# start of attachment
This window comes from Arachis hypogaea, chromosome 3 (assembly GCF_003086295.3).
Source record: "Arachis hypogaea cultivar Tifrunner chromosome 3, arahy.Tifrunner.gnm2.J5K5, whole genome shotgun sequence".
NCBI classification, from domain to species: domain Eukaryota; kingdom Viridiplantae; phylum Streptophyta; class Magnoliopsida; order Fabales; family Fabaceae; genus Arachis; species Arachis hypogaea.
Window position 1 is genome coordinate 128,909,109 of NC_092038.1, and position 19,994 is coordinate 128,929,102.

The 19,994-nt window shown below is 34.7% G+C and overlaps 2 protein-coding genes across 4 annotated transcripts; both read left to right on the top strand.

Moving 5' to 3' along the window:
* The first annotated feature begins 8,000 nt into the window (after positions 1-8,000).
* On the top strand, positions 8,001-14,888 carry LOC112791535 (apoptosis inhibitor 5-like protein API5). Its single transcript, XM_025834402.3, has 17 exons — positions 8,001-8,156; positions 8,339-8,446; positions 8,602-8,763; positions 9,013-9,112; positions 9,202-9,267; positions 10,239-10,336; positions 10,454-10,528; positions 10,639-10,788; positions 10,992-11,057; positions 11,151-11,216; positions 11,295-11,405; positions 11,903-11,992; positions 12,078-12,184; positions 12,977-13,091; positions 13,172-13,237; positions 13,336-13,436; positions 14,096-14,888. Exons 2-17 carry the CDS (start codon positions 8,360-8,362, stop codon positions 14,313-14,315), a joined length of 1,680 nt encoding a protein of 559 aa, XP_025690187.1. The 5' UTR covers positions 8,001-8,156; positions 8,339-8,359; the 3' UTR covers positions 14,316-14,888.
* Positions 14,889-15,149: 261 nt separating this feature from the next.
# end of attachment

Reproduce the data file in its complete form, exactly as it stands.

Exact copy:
This window comes from Arachis hypogaea, chromosome 3 (assembly GCF_003086295.3).
Source record: "Arachis hypogaea cultivar Tifrunner chromosome 3, arahy.Tifrunner.gnm2.J5K5, whole genome shotgun sequence".
NCBI classification, from domain to species: domain Eukaryota; kingdom Viridiplantae; phylum Streptophyta; class Magnoliopsida; order Fabales; family Fabaceae; genus Arachis; species Arachis hypogaea.
Window position 1 is genome coordinate 128,909,109 of NC_092038.1, and position 19,994 is coordinate 128,929,102.

The 19,994-nt window shown below is 34.7% G+C and overlaps 2 protein-coding genes across 4 annotated transcripts; both read left to right on the top strand.

Moving 5' to 3' along the window:
* The first annotated feature begins 8,000 nt into the window (after positions 1-8,000).
* On the top strand, positions 8,001-14,888 carry LOC112791535 (apoptosis inhibitor 5-like protein API5). Its single transcript, XM_025834402.3, has 17 exons — positions 8,001-8,156; positions 8,339-8,446; positions 8,602-8,763; positions 9,013-9,112; positions 9,202-9,267; positions 10,239-10,336; positions 10,454-10,528; positions 10,639-10,788; positions 10,992-11,057; positions 11,151-11,216; positions 11,295-11,405; positions 11,903-11,992; positions 12,078-12,184; positions 12,977-13,091; positions 13,172-13,237; positions 13,336-13,436; positions 14,096-14,888. Exons 2-17 carry the CDS (start codon positions 8,360-8,362, stop codon positions 14,313-14,315), a joined length of 1,680 nt encoding a protein of 559 aa, XP_025690187.1. The 5' UTR covers positions 8,001-8,156; positions 8,339-8,359; the 3' UTR covers positions 14,316-14,888.
* Positions 14,889-15,149: 261 nt separating this feature from the next.